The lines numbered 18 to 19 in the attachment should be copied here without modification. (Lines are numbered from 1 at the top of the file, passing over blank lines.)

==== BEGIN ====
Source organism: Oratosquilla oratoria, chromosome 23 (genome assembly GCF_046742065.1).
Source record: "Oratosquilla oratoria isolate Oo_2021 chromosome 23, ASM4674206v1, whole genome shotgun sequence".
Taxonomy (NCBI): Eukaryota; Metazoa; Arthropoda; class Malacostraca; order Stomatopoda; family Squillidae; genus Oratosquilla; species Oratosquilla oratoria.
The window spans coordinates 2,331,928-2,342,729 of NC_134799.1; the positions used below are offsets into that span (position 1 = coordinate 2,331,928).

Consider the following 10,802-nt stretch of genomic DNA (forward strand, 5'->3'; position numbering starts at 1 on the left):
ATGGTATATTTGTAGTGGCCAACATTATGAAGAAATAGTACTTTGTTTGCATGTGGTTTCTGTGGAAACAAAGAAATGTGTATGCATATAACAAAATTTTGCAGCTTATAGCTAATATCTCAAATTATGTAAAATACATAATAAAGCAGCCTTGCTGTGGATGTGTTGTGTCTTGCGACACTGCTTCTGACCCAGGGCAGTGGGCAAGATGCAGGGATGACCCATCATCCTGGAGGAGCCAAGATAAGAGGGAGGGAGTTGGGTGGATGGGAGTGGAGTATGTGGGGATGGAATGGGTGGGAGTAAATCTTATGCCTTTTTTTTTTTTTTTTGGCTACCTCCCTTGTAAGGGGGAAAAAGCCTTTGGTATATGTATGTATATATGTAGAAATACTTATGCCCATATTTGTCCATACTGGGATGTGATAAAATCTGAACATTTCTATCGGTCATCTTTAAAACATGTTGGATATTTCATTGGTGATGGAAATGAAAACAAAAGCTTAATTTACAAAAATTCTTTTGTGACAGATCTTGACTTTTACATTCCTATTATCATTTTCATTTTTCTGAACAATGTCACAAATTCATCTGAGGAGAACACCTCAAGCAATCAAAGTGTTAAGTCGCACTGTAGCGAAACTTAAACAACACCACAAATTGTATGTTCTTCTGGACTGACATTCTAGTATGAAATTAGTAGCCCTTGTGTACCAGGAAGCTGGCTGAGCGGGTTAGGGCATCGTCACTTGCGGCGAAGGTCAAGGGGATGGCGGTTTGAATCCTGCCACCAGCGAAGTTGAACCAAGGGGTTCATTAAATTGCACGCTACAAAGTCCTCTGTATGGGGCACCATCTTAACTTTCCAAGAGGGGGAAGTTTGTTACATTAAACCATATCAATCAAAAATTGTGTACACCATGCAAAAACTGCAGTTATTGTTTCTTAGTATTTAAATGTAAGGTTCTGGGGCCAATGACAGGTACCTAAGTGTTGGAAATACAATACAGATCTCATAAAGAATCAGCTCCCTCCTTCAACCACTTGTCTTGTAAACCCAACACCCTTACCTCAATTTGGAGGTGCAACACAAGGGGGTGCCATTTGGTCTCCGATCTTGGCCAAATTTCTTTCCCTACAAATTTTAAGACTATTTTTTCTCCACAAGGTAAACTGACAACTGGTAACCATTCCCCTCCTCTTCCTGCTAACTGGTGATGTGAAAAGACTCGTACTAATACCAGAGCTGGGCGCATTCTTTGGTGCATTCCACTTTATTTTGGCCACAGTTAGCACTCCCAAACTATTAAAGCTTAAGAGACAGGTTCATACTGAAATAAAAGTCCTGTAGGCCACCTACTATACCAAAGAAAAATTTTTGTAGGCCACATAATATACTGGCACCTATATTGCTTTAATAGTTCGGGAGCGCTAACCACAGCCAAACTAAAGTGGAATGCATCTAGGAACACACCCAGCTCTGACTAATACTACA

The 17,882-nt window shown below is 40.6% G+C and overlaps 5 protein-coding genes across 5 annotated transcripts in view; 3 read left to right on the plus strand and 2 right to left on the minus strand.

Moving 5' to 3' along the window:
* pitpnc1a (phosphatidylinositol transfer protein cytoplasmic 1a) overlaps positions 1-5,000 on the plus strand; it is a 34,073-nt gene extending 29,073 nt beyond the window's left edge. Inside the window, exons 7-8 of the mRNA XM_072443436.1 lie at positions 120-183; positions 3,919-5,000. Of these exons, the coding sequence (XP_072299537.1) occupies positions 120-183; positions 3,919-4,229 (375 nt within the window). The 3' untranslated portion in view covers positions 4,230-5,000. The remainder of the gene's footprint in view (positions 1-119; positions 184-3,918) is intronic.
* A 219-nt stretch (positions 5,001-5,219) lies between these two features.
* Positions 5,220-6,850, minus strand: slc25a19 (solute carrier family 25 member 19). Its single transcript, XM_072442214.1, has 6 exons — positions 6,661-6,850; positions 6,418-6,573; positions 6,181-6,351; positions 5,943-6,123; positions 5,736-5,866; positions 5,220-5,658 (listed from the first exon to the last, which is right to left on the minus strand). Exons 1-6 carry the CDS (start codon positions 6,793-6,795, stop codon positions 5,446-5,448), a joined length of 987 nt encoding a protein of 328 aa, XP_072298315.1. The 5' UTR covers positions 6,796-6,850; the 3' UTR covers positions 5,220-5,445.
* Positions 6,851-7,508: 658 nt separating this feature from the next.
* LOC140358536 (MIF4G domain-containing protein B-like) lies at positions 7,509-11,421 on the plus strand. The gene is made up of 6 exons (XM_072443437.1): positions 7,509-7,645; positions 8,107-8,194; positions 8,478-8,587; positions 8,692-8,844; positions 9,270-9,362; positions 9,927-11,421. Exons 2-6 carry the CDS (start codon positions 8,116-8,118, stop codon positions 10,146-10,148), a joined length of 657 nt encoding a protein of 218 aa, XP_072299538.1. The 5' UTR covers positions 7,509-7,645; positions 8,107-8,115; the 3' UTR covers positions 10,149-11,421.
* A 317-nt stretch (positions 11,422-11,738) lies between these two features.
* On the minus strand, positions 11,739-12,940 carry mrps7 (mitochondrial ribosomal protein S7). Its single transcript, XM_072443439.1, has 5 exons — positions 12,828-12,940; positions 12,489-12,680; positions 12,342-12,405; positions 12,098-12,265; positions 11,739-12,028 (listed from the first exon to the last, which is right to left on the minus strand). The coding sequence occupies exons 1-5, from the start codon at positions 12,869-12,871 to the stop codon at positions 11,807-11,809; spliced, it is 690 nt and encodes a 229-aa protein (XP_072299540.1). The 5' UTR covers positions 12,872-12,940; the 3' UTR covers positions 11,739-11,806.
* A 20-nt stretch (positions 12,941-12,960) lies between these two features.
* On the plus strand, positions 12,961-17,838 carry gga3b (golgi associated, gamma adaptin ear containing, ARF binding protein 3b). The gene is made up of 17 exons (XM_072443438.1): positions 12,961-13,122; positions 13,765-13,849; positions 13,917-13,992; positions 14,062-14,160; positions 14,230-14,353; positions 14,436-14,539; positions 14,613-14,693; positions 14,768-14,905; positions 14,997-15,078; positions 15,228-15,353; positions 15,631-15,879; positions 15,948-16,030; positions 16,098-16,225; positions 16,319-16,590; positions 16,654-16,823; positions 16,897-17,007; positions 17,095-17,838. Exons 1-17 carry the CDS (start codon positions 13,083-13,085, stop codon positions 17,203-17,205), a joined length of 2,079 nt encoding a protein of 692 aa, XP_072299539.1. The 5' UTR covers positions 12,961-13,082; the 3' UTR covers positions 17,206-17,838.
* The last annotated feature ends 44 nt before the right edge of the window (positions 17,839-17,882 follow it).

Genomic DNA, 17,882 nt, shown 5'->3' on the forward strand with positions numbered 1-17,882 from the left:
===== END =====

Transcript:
* The last annotated feature ends 44 nt before the right edge of the window (positions 17,839-17,882 follow it).

Genomic DNA, 17,882 nt, shown 5'->3' on the forward strand with positions numbered 1-17,882 from the left: